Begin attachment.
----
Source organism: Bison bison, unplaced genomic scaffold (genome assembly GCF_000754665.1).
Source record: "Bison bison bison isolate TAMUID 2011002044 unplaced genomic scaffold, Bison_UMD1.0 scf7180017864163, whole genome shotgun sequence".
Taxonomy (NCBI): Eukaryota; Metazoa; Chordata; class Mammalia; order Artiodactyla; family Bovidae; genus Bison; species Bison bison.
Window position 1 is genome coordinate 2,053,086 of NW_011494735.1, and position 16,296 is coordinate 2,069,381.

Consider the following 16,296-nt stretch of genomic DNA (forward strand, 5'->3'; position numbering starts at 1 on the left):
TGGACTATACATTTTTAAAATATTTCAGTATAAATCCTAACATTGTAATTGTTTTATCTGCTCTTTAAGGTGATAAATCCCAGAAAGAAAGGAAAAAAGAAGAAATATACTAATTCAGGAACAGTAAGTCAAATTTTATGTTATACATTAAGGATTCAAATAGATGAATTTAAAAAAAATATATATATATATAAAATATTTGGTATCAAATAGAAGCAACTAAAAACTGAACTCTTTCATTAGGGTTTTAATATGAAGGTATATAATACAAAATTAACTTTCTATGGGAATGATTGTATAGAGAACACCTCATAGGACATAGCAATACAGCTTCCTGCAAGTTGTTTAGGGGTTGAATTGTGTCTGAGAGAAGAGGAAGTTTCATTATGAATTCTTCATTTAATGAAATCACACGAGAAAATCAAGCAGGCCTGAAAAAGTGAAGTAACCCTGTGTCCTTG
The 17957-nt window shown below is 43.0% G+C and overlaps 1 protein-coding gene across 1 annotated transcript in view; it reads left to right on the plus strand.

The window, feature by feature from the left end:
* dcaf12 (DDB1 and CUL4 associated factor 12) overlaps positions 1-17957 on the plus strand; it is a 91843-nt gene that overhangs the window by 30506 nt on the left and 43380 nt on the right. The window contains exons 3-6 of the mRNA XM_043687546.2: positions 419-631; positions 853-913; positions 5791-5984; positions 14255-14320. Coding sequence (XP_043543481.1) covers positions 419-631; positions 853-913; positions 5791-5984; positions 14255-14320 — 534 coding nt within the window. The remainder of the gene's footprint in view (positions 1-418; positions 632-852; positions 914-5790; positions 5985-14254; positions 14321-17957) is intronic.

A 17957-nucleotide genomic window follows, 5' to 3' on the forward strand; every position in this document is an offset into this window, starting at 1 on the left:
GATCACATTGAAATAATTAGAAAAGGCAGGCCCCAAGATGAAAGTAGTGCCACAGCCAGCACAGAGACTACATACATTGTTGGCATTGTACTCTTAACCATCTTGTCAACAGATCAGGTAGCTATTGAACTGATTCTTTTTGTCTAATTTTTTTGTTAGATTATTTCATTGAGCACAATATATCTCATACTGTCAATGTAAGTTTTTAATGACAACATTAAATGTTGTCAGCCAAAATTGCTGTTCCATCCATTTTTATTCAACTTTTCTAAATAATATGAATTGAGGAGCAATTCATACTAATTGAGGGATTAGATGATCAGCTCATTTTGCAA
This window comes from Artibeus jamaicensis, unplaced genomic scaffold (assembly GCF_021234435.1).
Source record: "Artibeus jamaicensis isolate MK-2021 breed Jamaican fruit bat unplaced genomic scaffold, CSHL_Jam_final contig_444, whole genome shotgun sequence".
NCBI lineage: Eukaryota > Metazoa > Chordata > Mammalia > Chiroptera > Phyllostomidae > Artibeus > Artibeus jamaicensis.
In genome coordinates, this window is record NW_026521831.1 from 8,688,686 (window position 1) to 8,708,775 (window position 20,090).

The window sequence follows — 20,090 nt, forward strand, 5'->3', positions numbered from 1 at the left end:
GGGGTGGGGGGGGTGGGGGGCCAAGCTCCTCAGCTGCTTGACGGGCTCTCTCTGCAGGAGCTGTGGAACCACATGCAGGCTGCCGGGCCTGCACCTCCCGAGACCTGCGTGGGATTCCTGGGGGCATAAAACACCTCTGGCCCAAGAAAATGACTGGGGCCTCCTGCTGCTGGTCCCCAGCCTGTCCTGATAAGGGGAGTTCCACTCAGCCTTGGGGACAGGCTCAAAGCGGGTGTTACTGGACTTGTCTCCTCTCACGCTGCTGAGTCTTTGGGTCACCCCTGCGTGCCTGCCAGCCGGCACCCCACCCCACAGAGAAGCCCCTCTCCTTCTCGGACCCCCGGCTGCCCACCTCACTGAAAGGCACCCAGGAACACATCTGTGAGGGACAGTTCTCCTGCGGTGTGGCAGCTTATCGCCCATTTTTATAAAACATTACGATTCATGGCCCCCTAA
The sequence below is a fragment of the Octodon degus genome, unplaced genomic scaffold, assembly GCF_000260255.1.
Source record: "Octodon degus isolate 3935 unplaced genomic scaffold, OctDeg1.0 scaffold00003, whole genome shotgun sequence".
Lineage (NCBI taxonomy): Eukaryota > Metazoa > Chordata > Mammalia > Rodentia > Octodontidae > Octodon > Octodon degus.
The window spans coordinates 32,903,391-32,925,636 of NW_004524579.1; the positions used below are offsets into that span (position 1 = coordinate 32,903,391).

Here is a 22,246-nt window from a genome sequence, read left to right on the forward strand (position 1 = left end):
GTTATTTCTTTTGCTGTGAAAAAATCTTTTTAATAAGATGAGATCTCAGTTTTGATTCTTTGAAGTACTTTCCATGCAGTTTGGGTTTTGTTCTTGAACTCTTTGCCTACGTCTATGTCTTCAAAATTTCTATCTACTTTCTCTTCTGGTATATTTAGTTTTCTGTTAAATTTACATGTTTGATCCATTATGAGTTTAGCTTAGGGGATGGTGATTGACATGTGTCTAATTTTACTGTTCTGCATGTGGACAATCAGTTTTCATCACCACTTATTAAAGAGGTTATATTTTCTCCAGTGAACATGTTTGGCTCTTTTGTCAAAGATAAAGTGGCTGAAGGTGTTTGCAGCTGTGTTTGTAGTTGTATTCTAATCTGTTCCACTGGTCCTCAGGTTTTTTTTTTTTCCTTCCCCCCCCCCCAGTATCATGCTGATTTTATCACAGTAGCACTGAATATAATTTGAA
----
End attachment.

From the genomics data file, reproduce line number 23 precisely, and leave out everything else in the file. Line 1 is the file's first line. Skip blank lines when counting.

GTTATTTCTTTTGCTGTGAAAAAATCTTTTTAATAAGATGAGATCTCAGTTTTGATTCTTTGAAGTACTTTCCATGCAGTTTGGGTTTTGTTCTTGAACTCTTTGCCTACGTCTATGTCTTCAAAATTTCTATCTACTTTCTCTTCTGGTATATTTAGTTTTCTGTTAAATTTACATGTTTGATCCATTATGAGTTTAGCTTAGGGGATGGTGATTGACATGTGTCTAATTTTACTGTTCTGCATGTGGACAATCAGTTTTCATCACCACTTATTAAAGAGGTTATATTTTCTCCAGTGAACATGTTTGGCTCTTTTGTCAAAGATAAAGTGGCTGAAGGTGTTTGCAGCTGTGTTTGTAGTTGTATTCTAATCTGTTCCACTGGTCCTCAGGTTTTTTTTTTTTCCTTCCCCCCCCCCCAGTATCATGCTGATTTTATCACAGTAGCACTGAATATAATTTGAA